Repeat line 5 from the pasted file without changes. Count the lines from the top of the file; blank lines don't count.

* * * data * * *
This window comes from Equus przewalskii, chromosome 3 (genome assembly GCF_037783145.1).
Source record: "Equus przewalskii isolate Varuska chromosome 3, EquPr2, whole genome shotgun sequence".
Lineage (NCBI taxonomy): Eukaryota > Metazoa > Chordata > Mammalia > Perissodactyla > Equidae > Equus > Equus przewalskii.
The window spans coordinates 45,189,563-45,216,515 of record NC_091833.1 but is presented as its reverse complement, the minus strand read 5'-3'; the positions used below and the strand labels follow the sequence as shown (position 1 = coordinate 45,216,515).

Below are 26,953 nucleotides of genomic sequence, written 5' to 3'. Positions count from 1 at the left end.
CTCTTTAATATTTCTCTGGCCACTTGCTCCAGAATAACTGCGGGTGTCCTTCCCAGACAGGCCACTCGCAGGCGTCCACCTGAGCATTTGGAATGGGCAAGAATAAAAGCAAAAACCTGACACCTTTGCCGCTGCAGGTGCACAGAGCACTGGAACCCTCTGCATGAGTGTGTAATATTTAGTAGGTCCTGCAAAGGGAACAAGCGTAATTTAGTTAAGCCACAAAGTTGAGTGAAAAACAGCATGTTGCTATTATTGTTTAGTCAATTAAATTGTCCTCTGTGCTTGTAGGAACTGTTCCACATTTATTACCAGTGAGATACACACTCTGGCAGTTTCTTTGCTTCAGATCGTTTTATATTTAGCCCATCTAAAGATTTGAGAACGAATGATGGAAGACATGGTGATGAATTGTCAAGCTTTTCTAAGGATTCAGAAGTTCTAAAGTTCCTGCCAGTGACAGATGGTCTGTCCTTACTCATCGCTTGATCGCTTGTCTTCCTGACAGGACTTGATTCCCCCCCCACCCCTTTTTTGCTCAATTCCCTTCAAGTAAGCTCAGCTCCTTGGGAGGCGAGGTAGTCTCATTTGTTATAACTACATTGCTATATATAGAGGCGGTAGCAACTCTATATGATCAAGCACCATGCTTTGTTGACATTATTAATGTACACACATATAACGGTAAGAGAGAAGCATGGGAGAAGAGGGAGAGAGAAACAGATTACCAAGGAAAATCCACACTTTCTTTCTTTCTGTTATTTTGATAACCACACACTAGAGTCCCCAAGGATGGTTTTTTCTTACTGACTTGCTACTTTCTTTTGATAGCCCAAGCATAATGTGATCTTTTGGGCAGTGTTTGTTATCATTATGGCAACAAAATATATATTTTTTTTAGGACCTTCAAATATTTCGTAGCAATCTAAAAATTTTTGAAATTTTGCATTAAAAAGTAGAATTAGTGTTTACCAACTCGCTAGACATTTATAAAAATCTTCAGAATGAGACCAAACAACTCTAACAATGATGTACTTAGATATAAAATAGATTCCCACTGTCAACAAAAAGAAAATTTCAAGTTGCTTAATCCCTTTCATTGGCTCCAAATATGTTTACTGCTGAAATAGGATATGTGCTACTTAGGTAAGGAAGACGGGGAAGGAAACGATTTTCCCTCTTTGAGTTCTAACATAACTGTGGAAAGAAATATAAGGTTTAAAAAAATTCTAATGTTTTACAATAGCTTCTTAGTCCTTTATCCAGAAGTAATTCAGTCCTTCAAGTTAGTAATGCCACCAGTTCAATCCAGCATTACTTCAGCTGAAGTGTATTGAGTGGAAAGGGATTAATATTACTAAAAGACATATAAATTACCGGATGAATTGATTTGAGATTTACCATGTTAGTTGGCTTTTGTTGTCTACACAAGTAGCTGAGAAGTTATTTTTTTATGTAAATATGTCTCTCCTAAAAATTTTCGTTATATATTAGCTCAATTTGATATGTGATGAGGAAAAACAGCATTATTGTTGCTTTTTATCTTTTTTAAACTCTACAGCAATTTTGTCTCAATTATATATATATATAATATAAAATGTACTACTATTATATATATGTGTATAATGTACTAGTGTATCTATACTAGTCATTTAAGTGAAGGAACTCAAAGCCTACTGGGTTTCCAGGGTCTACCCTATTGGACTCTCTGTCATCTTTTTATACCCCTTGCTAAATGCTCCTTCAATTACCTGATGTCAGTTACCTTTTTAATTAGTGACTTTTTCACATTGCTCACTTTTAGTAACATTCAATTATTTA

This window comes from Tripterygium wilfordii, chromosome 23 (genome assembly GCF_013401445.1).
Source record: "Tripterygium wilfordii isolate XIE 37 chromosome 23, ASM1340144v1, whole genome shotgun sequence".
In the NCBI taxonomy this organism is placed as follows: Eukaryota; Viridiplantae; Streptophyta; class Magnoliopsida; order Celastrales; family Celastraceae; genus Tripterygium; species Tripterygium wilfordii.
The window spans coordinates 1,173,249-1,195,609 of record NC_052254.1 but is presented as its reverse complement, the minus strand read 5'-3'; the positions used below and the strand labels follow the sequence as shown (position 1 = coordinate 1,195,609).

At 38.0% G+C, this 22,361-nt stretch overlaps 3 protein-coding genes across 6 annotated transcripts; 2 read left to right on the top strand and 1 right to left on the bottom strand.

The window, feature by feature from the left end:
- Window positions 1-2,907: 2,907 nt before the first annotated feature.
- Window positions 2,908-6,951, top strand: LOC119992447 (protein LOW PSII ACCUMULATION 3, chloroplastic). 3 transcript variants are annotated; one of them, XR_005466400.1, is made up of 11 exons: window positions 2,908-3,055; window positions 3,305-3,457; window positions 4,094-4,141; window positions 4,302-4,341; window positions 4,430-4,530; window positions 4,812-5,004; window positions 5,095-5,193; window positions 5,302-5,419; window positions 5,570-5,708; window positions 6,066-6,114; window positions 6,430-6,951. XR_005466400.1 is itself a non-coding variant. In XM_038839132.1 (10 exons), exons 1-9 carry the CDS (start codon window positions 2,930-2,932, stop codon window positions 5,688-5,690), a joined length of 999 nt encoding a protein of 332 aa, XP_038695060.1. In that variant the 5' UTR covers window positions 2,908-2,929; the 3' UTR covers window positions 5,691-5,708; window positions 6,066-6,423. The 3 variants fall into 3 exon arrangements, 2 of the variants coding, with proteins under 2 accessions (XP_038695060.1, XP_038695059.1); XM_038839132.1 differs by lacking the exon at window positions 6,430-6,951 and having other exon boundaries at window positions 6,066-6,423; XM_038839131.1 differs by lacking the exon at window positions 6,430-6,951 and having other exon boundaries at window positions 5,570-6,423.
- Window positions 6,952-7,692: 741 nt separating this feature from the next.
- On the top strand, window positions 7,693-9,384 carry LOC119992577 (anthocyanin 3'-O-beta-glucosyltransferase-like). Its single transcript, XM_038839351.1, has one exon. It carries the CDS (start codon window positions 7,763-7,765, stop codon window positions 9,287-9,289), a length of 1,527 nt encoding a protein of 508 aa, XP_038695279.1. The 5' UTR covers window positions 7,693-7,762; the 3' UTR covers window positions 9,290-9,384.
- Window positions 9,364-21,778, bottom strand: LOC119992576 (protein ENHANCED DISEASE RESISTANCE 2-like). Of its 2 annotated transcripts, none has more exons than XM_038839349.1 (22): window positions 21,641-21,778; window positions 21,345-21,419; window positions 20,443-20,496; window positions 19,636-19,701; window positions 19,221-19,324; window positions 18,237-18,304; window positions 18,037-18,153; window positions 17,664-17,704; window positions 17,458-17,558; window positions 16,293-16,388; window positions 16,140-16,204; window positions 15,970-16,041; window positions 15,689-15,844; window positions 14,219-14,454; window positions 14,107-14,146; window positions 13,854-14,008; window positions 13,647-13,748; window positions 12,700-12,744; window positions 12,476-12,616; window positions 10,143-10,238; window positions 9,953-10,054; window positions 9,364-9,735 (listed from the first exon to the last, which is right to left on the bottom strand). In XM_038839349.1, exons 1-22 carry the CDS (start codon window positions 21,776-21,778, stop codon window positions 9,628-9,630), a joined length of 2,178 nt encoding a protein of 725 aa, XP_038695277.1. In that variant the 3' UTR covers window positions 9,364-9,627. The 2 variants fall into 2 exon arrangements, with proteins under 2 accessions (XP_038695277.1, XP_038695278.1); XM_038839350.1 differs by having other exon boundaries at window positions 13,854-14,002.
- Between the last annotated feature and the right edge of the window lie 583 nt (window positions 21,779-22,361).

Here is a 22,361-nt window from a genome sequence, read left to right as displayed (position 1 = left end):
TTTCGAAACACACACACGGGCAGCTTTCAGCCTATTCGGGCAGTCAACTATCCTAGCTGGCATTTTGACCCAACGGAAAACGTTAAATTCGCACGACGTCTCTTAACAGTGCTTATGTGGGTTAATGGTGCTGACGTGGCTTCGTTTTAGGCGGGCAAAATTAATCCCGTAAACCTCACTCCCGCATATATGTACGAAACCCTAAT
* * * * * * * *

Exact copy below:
Below are 26,953 nucleotides of genomic sequence, written 5' to 3'. Positions count from 1 at the left end.